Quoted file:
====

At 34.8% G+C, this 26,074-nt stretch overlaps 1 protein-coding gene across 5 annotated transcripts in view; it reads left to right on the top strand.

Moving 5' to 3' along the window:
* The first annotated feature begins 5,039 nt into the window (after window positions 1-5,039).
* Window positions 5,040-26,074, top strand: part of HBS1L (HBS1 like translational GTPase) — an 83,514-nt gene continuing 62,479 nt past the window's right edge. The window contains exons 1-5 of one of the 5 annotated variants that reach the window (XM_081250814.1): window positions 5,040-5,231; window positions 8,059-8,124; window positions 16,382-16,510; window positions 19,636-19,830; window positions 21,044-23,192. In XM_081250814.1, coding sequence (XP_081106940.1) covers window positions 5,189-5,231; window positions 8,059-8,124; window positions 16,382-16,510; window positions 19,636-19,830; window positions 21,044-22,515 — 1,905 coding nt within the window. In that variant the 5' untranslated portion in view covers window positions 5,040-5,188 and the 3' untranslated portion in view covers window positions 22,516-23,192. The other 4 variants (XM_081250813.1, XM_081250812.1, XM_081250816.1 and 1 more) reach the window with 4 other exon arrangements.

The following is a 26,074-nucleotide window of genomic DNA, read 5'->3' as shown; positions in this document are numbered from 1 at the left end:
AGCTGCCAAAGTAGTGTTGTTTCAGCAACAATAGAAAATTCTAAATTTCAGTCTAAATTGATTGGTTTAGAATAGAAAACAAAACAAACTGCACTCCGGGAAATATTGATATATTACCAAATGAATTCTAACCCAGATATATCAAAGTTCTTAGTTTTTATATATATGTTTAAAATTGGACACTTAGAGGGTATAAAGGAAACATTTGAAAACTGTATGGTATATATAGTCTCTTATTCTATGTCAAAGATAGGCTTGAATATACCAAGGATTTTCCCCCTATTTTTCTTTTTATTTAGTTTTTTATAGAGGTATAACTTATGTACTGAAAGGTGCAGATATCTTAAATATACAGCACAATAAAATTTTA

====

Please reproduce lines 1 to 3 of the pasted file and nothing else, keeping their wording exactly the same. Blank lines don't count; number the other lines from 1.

At 34.8% G+C, this 26,074-nt stretch overlaps 1 protein-coding gene across 5 annotated transcripts in view; it reads left to right on the top strand.

Moving 5' to 3' along the window:
* The first annotated feature begins 5,039 nt into the window (after window positions 1-5,039).